5. Kyanite

    Kyanite Loving Life!

    May 27, 2016
    SE Idaho
    You could have the well tested, then you'd know.
    I am on a drilled well that has very hard water. High in iron. Our house is on a filter and softener, but all the hydrants are straight from the well. You can smell the iron in it some days, but the birds don't mind at all. I'm definitely not coming all the way back inside to fill the chicken waterers!
    chickens really and JaneyJ82 like this.
  6. Except for chasing cars, chickens are very much like dogs. They happily drink out of mud holes, usually without any ill effects.

    Your hand dug well is fine. In the past I raised 1,000s of 100% free range chickens on dug well water, I even had to draw the water by hand. Spoiled or contaminated feed is a much, much, much, greater danger.
    JaneyJ82, Birdinhand and peterlund like this.
  7. centrarchid

    centrarchid Free Ranging

    Sep 19, 2009
    Holts Summit, Missouri
    We used to use hand dug wells as potable water sources for home and livestock (including chickens). Wells still in place and occasionally used for livestock. No issues we had. Water was not treated prior to consumption. That being said, you need to consider what might be contaminating the well and aquifer that supplies it with recharge. Even more local runoff can be a consideration.
  8. lazy gardener

    lazy gardener Crossing the Road

    Nov 7, 2012
    Get it tested, then you will know.
    Chickielady and Birdinhand like this.
  9. Chickielady

    Chickielady Spiritwood Farms

    Mar 10, 2010
    Raymond, WA
    My Coop
    necropsy.jpg All our wells are hand dug, or rain water. The rain water tested can still have e.coli in it, due to birdie doo on the roof.the hand dug wells are about 10 to 16 foot deep and do have coliform bacteria but so far not e.coli.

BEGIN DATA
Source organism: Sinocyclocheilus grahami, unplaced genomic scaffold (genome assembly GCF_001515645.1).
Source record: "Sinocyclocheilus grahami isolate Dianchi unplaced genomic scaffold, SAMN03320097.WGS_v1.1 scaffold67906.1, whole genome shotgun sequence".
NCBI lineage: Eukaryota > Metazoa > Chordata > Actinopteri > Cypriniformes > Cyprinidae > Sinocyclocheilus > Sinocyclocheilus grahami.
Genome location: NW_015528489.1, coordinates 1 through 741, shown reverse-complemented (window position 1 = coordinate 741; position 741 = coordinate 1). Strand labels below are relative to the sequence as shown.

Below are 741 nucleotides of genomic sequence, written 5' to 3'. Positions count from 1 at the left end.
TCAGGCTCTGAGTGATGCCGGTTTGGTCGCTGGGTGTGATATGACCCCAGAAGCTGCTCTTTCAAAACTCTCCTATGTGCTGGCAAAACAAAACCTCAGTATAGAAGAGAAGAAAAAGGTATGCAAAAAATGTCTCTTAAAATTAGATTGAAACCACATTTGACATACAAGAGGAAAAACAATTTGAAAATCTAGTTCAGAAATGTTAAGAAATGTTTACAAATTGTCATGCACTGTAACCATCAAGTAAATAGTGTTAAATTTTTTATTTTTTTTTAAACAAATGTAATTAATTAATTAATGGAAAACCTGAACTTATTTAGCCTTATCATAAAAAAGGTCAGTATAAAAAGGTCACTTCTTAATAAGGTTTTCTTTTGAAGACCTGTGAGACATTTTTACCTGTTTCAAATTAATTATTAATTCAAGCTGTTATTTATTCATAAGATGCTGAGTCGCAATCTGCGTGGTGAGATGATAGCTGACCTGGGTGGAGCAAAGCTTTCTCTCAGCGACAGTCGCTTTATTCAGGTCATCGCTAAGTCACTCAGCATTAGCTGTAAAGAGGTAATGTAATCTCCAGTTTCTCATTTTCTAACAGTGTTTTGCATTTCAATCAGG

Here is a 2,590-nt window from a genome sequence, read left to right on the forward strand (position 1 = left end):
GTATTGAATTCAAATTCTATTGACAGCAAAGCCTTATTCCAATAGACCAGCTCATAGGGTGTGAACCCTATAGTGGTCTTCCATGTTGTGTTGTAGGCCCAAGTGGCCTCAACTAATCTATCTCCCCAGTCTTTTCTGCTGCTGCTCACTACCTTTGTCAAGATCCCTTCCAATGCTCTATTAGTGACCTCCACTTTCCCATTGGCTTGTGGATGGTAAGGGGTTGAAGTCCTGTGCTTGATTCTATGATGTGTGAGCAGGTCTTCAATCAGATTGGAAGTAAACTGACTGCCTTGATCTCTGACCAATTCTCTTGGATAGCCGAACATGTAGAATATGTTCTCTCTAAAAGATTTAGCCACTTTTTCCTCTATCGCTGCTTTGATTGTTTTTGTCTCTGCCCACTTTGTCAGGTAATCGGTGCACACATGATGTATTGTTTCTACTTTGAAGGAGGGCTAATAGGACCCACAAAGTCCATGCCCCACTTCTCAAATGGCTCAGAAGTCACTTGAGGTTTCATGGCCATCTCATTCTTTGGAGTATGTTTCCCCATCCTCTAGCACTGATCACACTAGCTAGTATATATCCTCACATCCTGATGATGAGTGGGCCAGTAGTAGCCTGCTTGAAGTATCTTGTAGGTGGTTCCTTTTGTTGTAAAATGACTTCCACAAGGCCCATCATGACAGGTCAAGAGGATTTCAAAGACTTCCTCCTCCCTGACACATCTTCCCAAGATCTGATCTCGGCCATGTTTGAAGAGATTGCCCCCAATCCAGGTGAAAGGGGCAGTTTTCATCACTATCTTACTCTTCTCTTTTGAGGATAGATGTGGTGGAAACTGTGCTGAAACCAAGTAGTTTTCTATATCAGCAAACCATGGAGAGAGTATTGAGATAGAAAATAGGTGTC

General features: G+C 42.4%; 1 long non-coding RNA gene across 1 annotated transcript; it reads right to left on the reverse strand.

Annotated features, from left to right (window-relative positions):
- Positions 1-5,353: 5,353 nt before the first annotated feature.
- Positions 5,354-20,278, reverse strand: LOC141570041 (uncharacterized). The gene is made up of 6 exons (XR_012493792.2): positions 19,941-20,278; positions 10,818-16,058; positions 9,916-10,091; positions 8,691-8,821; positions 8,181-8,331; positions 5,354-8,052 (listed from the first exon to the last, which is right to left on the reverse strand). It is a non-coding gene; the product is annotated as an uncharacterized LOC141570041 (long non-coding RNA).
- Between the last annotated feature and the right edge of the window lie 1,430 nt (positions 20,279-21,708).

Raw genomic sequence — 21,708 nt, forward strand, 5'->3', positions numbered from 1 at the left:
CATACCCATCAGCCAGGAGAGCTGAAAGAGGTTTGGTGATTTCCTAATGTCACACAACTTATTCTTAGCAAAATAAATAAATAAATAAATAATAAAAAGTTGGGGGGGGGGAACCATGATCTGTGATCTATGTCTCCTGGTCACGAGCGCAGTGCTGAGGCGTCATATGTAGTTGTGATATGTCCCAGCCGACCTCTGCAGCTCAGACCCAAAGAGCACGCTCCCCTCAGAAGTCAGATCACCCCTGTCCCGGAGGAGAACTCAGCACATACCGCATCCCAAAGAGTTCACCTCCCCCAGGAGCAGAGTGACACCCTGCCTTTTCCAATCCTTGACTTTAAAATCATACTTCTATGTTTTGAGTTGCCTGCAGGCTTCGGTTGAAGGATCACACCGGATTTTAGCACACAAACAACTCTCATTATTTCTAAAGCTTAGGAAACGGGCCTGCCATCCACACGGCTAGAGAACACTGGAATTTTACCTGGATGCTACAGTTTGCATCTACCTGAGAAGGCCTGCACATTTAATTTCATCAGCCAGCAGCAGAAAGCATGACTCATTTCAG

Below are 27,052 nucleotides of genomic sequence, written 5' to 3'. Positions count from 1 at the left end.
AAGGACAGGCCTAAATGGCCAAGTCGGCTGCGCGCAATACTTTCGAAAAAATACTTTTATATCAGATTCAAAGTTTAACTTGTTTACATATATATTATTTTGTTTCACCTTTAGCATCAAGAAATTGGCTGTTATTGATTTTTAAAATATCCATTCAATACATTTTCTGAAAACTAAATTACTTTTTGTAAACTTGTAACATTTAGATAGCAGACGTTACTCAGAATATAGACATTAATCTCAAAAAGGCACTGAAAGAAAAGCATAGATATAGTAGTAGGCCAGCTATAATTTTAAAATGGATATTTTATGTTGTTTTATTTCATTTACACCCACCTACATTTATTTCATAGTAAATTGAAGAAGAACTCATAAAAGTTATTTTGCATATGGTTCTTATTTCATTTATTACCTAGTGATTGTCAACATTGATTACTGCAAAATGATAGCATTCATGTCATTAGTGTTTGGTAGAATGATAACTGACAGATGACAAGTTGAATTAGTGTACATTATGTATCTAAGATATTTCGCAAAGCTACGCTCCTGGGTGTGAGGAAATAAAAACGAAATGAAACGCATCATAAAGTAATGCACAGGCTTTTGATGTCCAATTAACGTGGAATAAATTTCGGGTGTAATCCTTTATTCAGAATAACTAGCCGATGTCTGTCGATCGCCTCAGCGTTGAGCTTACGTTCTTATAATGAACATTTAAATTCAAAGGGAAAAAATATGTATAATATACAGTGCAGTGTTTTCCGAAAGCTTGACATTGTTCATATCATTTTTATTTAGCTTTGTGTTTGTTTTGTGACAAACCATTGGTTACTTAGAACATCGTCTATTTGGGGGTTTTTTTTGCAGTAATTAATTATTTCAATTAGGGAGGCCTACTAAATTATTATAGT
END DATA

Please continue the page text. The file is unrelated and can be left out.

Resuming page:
I dislike chlorine, too.but under the circumstances, there is nothing else that will effectively kill coliform bacteria.
    The recipe sent to me by the avian doctors is widely used in commercial houses and by many many professional growers.
    It also does no harm, and is just about the same amount of chlorine we humans drink, and is less chlorine than used by municipal water treatment plants.
    The birds DO drink out of every ditch, filled with poo or not, but for some reason unknown to me, and only known to the avian doctors, this recipe works and did save the rest of the birds in my flock that were dying of e.coli.
    I have tried to upload a few papers published by Avian Docs, and so far the links are not working here..sorry.
    Last edited: Jun 12, 2017
    JaneyJ82 and Birdinhand like this.
  10. centrarchid

    centrarchid Free Ranging

    Sep 19, 2009
    Holts Summit, Missouri
    My free-range birds drink from pools that are surely exposed to coliform bacteria. It appears their immune systems are generally up to task of fighting off infections. With penned birds, I do give more consideration to as they are confined which may challenge immune systems.
    JaneyJ82 likes this.